The dispersion is characterized as freeze-thaw stable if it survives these five freeze-thaw cycles without coagulation or noticeable change in viscosity.

Viscosity Measurement The viscosities for the dispersions given in the following examples were measured in a Brookfield viscosimeter (Model LVT). In each case, the spindle number and the rate of revolution of the spindleare given parenthetically after the viscosity measurement.

Test for Stability to Stirring Method A A paste comprising:

162 g of the resin dispersion to be tested (about 50 percent solids);

16 g of an 8 percent ammonia solution of a 30:70 methacrylic acid ethyl acrylate copolymer (Rohagit SD 15-);

16 g of distilled water; and I 16 g of a film forming agent (e.g. Shellsol A) is mixed with 1200 g of marble chips in a laboratory model mortar mixer and stirred at 140 rpm.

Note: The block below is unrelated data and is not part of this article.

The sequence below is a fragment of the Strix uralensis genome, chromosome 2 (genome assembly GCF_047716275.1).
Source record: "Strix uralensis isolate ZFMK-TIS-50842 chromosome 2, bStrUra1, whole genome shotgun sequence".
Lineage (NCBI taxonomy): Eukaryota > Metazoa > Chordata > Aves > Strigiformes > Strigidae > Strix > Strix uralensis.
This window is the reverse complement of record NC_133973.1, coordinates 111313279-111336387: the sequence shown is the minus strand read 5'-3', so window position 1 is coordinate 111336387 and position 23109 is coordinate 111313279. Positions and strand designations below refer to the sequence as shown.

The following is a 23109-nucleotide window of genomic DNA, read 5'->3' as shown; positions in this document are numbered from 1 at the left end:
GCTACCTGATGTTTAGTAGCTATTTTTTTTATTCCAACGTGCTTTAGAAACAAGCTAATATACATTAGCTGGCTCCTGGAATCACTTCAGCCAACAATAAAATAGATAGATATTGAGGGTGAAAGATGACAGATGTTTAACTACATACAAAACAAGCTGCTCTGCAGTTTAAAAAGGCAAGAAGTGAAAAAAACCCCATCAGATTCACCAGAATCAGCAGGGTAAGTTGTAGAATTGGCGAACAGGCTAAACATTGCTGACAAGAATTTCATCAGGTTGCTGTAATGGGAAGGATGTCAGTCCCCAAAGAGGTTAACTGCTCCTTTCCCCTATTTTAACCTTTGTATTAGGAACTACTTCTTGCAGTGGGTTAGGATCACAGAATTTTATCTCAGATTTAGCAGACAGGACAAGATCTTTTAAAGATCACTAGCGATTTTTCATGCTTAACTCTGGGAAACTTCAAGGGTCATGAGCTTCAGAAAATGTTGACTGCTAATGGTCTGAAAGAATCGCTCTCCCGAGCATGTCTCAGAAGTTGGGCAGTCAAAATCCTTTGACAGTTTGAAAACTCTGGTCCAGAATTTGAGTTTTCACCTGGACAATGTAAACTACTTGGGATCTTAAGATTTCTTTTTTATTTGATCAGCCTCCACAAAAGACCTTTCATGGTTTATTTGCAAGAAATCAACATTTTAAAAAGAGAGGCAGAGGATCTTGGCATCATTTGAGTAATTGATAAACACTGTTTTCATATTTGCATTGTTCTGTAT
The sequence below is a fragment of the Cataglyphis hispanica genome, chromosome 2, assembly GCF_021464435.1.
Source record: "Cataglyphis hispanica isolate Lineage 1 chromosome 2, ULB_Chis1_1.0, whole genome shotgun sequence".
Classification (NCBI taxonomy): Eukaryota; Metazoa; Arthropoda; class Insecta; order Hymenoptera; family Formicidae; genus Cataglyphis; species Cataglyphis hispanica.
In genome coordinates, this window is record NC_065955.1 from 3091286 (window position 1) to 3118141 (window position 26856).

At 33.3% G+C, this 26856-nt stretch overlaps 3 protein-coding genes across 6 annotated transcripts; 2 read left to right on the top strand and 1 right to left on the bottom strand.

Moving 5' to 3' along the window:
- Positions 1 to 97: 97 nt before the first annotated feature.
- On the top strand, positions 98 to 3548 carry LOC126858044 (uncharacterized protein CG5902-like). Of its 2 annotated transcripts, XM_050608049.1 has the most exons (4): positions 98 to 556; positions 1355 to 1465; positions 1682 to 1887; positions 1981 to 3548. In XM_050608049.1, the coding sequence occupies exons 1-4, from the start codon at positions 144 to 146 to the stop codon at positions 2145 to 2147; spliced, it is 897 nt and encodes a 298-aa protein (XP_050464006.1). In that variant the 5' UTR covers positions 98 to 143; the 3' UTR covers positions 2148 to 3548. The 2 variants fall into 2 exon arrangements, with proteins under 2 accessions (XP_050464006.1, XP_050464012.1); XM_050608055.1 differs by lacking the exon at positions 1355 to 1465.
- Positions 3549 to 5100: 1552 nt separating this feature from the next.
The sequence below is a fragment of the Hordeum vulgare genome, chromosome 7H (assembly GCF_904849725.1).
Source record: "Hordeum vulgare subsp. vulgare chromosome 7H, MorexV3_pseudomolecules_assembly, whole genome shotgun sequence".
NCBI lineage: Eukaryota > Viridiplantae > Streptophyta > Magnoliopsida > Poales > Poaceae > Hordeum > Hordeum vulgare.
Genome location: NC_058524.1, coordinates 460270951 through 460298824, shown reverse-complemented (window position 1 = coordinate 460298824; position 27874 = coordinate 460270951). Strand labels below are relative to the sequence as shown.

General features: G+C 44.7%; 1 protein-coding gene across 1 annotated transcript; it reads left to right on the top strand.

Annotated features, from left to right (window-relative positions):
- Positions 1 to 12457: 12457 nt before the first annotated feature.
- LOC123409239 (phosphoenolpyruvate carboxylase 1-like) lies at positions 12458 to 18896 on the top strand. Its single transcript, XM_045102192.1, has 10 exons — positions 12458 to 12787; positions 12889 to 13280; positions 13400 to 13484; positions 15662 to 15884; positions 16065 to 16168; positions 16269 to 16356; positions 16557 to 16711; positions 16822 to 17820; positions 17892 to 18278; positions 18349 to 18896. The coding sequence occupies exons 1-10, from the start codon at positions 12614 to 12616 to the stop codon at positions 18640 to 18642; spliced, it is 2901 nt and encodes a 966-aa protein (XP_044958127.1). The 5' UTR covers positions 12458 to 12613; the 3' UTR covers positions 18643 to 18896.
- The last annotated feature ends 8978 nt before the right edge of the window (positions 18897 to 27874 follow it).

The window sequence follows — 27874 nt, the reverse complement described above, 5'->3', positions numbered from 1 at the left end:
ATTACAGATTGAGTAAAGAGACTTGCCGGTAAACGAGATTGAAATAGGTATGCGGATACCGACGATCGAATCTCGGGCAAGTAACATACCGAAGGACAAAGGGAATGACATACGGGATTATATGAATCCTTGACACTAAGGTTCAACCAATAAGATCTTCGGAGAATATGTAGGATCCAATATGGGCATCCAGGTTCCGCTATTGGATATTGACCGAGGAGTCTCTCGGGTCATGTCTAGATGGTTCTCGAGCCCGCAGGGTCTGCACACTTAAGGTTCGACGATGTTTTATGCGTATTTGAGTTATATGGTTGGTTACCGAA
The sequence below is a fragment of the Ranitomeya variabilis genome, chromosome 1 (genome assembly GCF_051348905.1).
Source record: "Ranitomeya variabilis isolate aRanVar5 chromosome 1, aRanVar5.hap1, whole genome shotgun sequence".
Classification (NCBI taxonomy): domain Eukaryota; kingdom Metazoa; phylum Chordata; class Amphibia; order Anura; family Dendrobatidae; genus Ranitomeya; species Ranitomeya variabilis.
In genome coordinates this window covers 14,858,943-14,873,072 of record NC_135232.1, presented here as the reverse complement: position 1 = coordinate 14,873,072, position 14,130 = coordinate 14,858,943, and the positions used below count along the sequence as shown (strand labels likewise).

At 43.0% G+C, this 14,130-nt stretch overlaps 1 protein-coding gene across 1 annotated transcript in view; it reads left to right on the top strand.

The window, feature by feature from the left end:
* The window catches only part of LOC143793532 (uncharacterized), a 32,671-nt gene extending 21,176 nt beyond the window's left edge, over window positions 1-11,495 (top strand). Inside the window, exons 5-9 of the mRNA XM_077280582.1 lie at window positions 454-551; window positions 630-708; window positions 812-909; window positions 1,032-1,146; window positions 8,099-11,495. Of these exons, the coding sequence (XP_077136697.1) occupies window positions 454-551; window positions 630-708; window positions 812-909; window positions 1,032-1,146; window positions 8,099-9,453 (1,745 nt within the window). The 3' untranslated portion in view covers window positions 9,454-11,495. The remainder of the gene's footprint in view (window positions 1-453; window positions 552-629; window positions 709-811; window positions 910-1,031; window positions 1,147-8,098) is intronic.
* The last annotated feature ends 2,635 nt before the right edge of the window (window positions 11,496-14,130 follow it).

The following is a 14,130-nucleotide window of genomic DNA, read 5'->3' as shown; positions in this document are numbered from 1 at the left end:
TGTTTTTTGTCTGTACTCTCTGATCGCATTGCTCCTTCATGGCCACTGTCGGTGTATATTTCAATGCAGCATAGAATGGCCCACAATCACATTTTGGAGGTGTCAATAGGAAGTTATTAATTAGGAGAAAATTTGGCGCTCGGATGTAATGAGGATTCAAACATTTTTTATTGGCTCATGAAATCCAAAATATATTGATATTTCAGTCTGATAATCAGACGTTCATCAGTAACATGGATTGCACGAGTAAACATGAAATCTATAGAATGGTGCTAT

The stability to stirring is characterized as that time in which the mosaic plaster mass so obtained neither falls apart nor balls together to form a single coherent clump.

Method B The test is the same as in Method A, but with the substitution of a paste of the following composition:

158 g of the resin dispersion to be tested (about 50 percent solids);

16 g of an 8 percent ammonia solution of a 30:70 methacrylic acid ethyl acrylate copolymer (Rohagit SD 15");

16 g of distilled water;

16 g of a film-forming agent (e.g. ,Shellsol A); and

4 g of finely divided silica gel (e.g. Aerosil). Determination of Wet Scour Resistance I For determination of wet scour resistance, white, highly-tilled paints having a pigment volume concentration of 83 percent PVC 83) are prepared.

The preparation of the paint and the determination of wet scour resistance are according to the conditions recommended'by the Technischen Arbeitsk reis Dispersionsfarben" (TAKD). The measure of wet scour resistance given is the number of scouring strokes.